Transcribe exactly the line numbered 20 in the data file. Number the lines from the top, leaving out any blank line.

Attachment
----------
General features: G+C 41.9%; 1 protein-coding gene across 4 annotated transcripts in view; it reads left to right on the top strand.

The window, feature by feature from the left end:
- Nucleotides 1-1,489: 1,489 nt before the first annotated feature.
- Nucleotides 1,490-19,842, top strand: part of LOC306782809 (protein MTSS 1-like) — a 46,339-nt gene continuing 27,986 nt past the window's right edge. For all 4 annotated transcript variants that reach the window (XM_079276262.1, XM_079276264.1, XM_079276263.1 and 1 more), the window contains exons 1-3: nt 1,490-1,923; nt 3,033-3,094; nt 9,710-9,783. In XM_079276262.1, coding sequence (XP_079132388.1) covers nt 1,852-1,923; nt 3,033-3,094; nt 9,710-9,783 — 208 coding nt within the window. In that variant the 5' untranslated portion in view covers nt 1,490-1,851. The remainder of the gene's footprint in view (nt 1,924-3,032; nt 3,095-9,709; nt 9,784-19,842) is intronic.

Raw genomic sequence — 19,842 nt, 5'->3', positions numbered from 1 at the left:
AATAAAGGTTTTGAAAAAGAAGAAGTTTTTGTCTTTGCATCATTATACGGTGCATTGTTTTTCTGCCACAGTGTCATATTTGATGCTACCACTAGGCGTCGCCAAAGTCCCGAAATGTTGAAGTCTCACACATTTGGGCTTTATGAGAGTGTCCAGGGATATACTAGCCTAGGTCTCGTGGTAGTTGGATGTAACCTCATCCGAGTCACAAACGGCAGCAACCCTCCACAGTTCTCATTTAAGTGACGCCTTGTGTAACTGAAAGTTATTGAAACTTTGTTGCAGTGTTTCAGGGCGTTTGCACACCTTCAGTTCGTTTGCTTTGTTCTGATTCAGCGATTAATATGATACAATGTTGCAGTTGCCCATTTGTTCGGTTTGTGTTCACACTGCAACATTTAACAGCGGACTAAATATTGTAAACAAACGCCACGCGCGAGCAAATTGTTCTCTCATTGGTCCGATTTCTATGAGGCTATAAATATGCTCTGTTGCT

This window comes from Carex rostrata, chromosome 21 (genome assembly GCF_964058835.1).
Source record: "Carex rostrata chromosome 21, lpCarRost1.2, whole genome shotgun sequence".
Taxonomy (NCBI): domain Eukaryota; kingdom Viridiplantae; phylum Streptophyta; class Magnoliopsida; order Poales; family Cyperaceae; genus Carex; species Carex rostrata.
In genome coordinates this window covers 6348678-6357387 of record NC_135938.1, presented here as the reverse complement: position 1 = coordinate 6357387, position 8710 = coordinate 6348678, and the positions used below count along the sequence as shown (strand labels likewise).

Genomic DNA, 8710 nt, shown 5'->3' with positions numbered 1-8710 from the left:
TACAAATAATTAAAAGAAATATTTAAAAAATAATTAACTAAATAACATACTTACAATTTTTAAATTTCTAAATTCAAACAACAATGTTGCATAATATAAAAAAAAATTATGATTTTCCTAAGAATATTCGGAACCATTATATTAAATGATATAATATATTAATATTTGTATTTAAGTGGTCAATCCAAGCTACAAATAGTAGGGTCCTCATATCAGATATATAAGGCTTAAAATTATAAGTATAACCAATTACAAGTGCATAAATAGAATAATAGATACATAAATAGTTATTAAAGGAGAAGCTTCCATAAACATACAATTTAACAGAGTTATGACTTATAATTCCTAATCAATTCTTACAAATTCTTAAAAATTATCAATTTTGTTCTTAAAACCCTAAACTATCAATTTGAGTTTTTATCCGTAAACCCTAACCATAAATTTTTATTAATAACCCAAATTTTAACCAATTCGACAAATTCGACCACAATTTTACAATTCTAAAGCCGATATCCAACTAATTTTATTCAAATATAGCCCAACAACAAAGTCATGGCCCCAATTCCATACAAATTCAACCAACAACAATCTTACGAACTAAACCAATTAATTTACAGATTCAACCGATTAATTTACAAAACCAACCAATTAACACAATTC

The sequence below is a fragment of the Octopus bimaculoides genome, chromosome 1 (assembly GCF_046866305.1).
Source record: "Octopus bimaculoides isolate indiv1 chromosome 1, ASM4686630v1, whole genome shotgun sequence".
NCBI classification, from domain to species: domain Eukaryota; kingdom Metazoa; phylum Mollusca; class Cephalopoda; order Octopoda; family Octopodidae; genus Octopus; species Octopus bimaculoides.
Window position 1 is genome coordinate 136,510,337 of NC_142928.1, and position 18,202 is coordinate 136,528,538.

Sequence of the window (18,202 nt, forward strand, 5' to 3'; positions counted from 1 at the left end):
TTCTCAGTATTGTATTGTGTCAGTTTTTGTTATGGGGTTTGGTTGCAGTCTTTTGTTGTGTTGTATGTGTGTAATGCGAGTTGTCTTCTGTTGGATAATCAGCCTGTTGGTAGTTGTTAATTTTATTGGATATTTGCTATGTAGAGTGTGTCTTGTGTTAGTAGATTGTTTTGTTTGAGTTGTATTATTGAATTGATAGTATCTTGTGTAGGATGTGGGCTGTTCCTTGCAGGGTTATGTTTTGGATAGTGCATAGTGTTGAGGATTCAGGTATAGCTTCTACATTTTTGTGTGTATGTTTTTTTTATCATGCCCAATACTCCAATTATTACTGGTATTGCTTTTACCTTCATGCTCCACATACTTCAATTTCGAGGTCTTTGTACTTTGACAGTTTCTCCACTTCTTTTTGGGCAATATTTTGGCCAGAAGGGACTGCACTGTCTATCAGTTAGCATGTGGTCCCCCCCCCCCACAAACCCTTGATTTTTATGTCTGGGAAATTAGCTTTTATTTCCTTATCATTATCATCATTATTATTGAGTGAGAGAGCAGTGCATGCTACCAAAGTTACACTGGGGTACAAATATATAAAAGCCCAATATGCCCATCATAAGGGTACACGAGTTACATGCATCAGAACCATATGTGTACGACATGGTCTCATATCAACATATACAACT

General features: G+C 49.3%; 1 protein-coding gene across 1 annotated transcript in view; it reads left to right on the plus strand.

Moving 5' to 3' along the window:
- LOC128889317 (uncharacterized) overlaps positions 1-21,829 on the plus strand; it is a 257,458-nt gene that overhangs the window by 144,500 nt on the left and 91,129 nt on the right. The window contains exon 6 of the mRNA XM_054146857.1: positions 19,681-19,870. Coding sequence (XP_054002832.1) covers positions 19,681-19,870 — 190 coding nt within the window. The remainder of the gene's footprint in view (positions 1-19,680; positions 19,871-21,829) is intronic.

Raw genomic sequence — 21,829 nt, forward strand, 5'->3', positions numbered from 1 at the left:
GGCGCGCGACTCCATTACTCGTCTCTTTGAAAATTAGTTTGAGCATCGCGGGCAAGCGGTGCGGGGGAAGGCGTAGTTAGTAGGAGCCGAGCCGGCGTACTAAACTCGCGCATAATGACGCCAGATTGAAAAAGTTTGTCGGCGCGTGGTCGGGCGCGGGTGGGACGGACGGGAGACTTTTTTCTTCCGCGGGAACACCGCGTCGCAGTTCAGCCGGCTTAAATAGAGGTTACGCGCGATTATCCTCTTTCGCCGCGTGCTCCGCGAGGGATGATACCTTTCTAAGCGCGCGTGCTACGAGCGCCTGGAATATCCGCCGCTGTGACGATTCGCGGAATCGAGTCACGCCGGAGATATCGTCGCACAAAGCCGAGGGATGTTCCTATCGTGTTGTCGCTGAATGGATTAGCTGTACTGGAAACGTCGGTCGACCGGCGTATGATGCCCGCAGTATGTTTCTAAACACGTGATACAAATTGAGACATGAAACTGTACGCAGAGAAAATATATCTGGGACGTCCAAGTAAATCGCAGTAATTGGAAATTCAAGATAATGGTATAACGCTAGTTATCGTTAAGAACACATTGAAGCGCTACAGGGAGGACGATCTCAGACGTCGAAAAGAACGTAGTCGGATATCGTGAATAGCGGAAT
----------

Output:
Moving 5' to 3' along the window: